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Coronavirus Stimulus Plan Means Many More Kansans Can Get Free or Cheap Health Insurance

(Photo by David Condos, Kansas News Service

Tens of thousands of uninsured Kansans qualify for enough government subsidies to get free health insurance.

That was the case even before the passage of the latest Congressional stimulus package in March, but now those benefits are available to many more people.

For some, the potential savings for 2021 and 2022 health plans on the Affordable Care Act marketplace are dramatic.

The Kaiser Family Foundation says a 60-year-old Kansan earning $55,000 a year can save more than $7,000 on this year’s premiums.

Most people who already bought plans this year on the ACA, or Obamacare, marketplace can lower their monthly premium or zero it out as part of a two-year expansion of subsidies included in the American Rescue Plan stimulus package.

Even some people who earn more than four times the federal poverty rate will now get financial help.

Here are two quick and easy ways to check whether the stimulus deal affects premiums for you:

If you already bought your 2021 coverage but now qualify for steeper discounts, the change won’t kick in automatically mid-year. You have to reapply through healthcare.gov. The deadline to apply is mid-August.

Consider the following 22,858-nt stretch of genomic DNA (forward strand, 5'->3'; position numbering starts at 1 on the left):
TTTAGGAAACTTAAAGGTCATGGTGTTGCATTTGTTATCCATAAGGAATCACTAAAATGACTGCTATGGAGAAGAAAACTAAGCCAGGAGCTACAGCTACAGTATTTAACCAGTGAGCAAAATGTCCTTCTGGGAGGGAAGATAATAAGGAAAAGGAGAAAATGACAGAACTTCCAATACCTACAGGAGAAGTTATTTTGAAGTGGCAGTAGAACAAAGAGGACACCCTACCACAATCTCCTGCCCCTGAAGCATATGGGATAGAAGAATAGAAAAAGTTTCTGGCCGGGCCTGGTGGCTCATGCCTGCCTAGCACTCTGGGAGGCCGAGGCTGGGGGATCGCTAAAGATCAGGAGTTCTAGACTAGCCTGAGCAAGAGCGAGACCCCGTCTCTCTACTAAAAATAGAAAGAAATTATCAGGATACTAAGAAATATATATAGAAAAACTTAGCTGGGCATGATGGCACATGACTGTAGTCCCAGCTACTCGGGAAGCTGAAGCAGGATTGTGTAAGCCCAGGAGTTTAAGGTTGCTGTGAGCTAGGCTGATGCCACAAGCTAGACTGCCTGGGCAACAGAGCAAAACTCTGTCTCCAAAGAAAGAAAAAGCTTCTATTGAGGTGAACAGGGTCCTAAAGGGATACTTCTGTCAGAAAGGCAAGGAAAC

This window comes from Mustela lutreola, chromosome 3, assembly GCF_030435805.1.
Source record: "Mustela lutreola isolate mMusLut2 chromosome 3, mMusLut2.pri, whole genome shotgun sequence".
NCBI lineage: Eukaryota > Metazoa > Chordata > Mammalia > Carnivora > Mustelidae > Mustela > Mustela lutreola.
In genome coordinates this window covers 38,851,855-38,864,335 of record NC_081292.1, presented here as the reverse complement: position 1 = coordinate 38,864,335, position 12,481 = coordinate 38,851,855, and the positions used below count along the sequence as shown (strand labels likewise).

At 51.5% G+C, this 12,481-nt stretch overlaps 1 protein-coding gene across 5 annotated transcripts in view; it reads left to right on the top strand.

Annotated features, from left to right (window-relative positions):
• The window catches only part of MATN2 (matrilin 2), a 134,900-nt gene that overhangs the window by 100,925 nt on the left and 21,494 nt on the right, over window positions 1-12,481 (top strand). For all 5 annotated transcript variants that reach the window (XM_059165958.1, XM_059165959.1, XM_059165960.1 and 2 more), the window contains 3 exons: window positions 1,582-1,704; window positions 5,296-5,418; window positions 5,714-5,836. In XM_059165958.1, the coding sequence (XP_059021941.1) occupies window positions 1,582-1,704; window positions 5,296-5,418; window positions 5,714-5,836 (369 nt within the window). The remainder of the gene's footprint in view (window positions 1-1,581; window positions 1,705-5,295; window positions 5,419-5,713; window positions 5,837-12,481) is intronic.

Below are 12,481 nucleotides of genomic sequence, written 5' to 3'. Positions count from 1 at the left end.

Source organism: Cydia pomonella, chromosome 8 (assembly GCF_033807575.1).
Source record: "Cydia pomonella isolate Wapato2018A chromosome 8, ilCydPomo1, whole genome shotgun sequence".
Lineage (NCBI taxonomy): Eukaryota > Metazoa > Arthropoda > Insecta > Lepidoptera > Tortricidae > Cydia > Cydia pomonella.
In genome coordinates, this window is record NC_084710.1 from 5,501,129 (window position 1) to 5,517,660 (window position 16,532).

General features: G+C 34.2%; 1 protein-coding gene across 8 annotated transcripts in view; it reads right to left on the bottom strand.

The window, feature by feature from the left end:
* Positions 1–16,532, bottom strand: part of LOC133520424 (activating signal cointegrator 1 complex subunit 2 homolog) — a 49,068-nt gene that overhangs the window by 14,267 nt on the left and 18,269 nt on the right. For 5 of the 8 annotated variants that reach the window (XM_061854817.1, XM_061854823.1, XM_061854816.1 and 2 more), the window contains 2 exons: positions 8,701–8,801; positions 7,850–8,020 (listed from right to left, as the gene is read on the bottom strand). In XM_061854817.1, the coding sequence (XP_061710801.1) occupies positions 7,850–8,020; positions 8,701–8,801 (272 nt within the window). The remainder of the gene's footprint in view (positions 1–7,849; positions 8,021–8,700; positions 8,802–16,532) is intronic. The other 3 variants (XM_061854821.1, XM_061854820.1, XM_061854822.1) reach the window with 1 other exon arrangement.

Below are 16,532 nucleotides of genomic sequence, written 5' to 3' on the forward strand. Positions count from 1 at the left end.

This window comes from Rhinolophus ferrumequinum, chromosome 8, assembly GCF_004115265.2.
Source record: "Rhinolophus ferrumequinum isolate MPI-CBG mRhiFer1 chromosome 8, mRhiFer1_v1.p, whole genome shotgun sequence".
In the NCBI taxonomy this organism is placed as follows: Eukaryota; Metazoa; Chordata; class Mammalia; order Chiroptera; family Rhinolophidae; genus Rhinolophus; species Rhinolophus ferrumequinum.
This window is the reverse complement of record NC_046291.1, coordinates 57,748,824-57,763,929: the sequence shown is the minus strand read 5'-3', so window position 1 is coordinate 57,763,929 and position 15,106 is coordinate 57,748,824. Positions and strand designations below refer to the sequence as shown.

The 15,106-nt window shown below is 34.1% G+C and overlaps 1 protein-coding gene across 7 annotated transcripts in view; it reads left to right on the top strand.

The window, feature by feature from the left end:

Or you can get the savings retroactively next spring when you file your taxes.

If you bought your health plan this year without going through the federal marketplace, you’ll have to go through the marketplace now to get the subsidies.

Normally, the annual window for buying or switching insurance plans on the federal exchange happens each fall. But people get a second chance this year because of the pandemic.

The new window for 2021 coverage closes August 15. The window for buying 2022 plans opens a few months later, and the expanded subsidies will count toward those, too.

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Celia Llopis-Jepsen reports on consumer health for the Kansas News Service. You can follow her on Twitter @celia_LJ or email her at celia @kcur.org.

The Kansas News Service is a collaboration of Kansas Public Radio, KCUR, KMUW, and High Plains Public Radio, focused on health, the social determinants of health and their connection to public policy.

Kansas News Service stories and photos may be republished by news media at no cost with proper attribution and a link to ksnewsservice.org.

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